Why I Don't Believe in Learning Styles Anymore

A while back I listened to Pat Flynn’s podcast episode with Derek Halpern about selling. In the episode, Derek explains his POD technique for writing sales copy. But before he described his framework, he said something that I had never heard anyone else say out loud: you don’t just have one target customer, you have multiple.

Derek was right. (You have customer segments.) And yet, countless Internet gurus spread the myth that you have a single ‘customer avatar.’

(Sidebar: there is a good reason why people tell you this but it sends us down a rabbit hole, so let’s ignore it, k?)

The same is true with learning styles. They’re a myth. At best, they're an outdated theory on how we learn.

But Janelle, I’m a visual learner! No, friend, you’re not.

Look, I’m not immune. Until recently, I not only believed this, but I described myself as a visual learner. But the truth is you and I tend to process information visually.

That’s not the same as learning.

Learning Styles: A Primer

When it comes to learning theory, one of the key things you'll find is that for a very long time we've believed that people have different styles of learning. The four main styles are:

  • Visual (seeing)

  • Verbal (reading/writing)

  • Auditory (hearing/listening/speaking) and

  • Kinesthetic (doing/moving)

(Note: There are many more styles out there. These are just the four most common.)

The idea is that each of us learns a particular way (style).

One Style Doesn't Fit...?

What always irked me was that I also knew that I learned certain things by doing too, which made me partly kinesthetic. So which one was I?

For example, riding a bike is learnt kinesthetically. Right now I’m learning how to be a scratch DJ, which is definitely something that’s only learned by doing. I can watch all the tutorials I want, but I have to do the thing to truly learn it. You get the idea.

Then I started listening to podcasts. And I realized that I was not only listening but learning. Wait a minute! Wait a MINUTE! Hadn't I always told people that I didn’t retain auditory info? Mind. Blown.

Learning Modes Not Styles

You don’t have just one way of learning. You have modes of learning.

To break that down, I have to explain which definition of mode I’m using. Here’s the Apple Dictionary definition:

mode |mōd|
noun
1 a way or manner in which something occurs or is experienced, expressed, or done: his preferred mode of travel was a kayak | differences between language modes, namely speech and writing.
• an option allowing a change in the method of operation of a device, especially a camera: a camcorder in automatic mode.
2 a fashion or style in clothes, art, literature, etc.: in the Seventies, the mode for activewear took hold. (Nope, not this one.)
3 Statistics the value that occurs most frequently in a given set of data. (Not this one either but kinda maybe.)
4 Music: a set of musical notes forming a scale and from which melodies and harmonies are constructed. (Nope, not this one. Although learning feels like music when it kicks in.)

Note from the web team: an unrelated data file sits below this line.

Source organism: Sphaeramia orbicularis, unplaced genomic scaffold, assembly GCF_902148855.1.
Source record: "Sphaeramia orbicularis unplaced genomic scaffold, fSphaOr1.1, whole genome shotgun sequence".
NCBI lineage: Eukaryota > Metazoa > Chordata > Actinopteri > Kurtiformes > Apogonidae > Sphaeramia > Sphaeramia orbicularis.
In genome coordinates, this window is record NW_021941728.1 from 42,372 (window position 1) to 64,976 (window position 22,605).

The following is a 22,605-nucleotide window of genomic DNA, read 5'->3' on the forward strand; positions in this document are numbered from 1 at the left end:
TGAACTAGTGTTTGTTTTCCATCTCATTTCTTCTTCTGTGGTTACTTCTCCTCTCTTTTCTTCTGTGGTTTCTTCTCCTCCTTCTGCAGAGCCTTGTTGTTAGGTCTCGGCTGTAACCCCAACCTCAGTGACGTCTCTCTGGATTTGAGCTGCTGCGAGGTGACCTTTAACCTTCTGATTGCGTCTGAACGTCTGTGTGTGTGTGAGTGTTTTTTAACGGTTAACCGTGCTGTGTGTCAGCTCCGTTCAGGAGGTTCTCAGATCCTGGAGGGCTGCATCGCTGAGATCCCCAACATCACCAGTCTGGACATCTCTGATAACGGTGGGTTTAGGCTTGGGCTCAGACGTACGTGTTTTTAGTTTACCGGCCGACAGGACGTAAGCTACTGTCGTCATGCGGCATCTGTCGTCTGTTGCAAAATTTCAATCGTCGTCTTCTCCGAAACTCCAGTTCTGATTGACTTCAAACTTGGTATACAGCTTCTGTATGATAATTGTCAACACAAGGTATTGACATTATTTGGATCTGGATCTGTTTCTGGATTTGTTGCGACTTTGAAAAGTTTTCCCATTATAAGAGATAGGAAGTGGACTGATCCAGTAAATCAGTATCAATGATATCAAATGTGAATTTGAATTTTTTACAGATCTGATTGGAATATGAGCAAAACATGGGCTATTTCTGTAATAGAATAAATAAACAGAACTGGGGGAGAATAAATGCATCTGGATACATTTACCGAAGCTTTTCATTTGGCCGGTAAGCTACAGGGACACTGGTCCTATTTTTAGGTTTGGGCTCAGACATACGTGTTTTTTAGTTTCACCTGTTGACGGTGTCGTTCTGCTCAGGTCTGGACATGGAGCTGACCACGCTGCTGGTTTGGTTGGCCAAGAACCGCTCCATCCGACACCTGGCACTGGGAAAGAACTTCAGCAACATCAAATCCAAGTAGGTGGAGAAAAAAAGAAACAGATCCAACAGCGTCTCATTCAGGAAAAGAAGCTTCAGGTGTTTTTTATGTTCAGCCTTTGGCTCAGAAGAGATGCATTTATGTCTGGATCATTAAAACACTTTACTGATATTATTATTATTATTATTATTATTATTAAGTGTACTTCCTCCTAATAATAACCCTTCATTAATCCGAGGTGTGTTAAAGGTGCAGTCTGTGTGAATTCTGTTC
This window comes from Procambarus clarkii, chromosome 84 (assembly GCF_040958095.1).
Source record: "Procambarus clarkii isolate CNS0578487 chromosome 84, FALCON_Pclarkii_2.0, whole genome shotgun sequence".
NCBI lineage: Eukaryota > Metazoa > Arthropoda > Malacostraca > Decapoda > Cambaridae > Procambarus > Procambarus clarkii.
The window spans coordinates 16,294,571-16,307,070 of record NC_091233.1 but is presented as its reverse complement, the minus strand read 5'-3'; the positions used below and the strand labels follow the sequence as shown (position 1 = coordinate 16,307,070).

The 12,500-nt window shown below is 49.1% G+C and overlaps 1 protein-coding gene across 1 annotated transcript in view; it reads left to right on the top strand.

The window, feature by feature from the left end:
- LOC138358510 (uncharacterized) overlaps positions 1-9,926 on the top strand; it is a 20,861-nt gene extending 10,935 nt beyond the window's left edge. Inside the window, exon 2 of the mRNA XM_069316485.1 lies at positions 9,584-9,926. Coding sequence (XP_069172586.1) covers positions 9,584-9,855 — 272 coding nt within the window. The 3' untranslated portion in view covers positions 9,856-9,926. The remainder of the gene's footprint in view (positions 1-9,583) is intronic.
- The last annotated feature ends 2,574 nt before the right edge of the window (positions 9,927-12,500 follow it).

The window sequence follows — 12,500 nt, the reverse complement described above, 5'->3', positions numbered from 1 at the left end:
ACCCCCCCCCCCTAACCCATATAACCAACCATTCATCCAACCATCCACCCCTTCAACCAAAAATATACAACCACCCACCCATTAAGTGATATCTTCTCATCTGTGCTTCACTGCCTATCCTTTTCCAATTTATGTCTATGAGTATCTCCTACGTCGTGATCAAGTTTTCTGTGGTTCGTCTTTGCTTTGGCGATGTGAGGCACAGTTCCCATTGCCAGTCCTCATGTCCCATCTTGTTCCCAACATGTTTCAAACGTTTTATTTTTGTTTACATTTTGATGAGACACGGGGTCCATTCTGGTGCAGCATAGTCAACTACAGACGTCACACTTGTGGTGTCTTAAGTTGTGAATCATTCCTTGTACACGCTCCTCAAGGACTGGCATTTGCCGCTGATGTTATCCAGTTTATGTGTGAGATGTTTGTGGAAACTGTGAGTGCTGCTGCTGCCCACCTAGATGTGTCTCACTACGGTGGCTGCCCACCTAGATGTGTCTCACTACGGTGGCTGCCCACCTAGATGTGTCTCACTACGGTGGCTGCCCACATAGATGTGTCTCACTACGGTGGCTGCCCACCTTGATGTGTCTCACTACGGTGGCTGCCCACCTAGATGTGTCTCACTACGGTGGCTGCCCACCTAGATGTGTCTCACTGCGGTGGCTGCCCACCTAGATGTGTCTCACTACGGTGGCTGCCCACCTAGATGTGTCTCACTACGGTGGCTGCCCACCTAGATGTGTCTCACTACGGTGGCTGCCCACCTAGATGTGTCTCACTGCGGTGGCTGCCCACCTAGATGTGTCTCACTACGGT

HOW I’M USING IT

• a way or manner in which something occurs or is experienced, expressed, or done: his preferred mode of travel was a kayak | differences between language modes, namely speech and writing. AKA "PLACE"
• an option allowing a change in the method of operation of a device, especially a camera: a camcorder in automatic mode. AKA "BRAIN"

You see, I believe that we learn in different modes. Those modes can be different places and/or different methods of operation.

Think about it. Are there times when you've had to learn something a specific way because it was more convenient (an audiobook during your commute?) or applicable (taking bad photos to learn to be a better photographer)? 

MULTIPLE INTELLIGENCES

While we might have a preferred mode, our brains can and will adjust to fit the situation. In fact, studies prove that most people have multiple modes of learning. (For further geekery, read this article on multiple intelligences.)

Why is it that there are so many proven ways of processing information, yet people want us to pick one “style” of learning?

Because humans like boxes. We need to be able to put things in categories to make sense of them. 

What Does This Mean For Your Courses?

Mainly, it means that if people switch learning modes often, you've got to be strategic in your teaching techniques. You can do this by providing materials and resources that accommodate:

  • your learners preferred way of learning

  • their place of learning

  • what works best for the content.

WHAT DO I MEAN BY WHAT WORKS BEST FOR THE CONTENT?

Great question. Here's an example: I was at DJ practice the other day and a classmate complained that her instructor spent the entire class explaining the theory behind DJing. They’d gone weeks without doing anything.

She felt like she hadn’t learned anything because DJing is kinesthetic--you have to do it to learn and improve. Did her instructor know this? Sure, but his teaching didn’t reflect it, which made for some pretty upset students.

So if your content is visual in nature, create activities that are primarily visual. Just make sure you provide multiple formats for your lessons. 

(Something that’s not discussed often enough online is creating content that accommodates learners with disabilities, e.g. audio downloads of lessons for learners with vision impairment.)

Summary

I didn't write this to be "right." This is just my latest theory after thinking deeply about how I learn and noticing that other people learn in multiple modes too. As instructors, we have to be more aware of how and where learning happens.

RESOURCES TO CHECK OUT

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